Two years later, a Republican tide carried a Republican majority in both houses of Congress, and Mineta lost the presidency. Shortly after, he relinquished the seat to him.

He spent several years as an executive with Lockheed Martin before returning to public service as secretary of commerce for the last six months of the Clinton administration. When Bush won the disputed 2000 presidential election, he kept Mineta on as transportation secretary in a display of bipartisanship.

“There is no such thing as a Democratic highway or a Republican bridge,” Mineta liked to say.

Outside of his work on transportation policy, Mr. Mineta was best known for defending the estimated 120,000 Japanese Americans who were forced to live in internment camps during World War II.

More than 40 years after the war ended, he urged his colleagues in the US House of Representatives to issue a formal apology and “close the books on one of the most shameful events in our history.”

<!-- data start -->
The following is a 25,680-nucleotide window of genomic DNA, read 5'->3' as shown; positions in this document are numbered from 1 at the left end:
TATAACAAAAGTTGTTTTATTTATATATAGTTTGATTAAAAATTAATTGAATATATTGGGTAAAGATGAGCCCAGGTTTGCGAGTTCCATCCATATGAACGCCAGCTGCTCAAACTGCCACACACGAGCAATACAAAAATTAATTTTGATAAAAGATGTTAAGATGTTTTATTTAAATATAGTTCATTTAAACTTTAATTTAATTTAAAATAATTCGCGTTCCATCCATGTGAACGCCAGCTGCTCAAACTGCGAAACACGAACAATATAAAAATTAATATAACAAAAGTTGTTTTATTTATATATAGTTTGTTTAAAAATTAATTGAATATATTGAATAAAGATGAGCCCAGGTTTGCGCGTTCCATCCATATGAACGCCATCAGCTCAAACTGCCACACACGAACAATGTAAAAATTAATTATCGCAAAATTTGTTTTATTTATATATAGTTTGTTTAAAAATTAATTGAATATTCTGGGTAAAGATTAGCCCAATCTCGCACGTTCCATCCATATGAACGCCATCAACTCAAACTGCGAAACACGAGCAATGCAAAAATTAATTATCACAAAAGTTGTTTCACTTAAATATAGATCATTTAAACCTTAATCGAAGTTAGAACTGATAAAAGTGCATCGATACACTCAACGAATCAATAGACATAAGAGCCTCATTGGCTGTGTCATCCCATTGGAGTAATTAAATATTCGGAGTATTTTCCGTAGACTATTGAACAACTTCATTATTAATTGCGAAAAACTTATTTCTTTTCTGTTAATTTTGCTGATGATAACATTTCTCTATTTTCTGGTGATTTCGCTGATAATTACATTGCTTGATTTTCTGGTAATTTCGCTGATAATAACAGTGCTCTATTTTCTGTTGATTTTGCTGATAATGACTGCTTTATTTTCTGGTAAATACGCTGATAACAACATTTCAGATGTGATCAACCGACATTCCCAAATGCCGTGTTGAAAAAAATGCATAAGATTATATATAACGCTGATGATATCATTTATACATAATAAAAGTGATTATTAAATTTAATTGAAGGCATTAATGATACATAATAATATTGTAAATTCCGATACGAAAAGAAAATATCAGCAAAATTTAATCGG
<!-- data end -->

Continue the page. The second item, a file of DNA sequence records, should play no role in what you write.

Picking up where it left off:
“We lost our homes, we lost our businesses, we lost our farms, but worst of all, we lost our most basic human rights,” he said on the House floor in 1987. “Our own government had branded us with the unwarranted stigma of disloyalty that it clings to us to this day.”

The Civil Liberties Act of 1988 authorized $20,000 in reparations for each surviving internee; passed with bipartisan support and served as an official acknowledgment that the incarceration of Japanese Americans was wrong, the result of “racial bias, war hysteria, and a failure of political leadership,” as a presidential panel had concluded .

In 1991, when the United States went to war with Iraq in the Persian Gulf, Mineta warned against targeting Arab Americans and said he hoped the country could avoid sinking into such racism and fear again.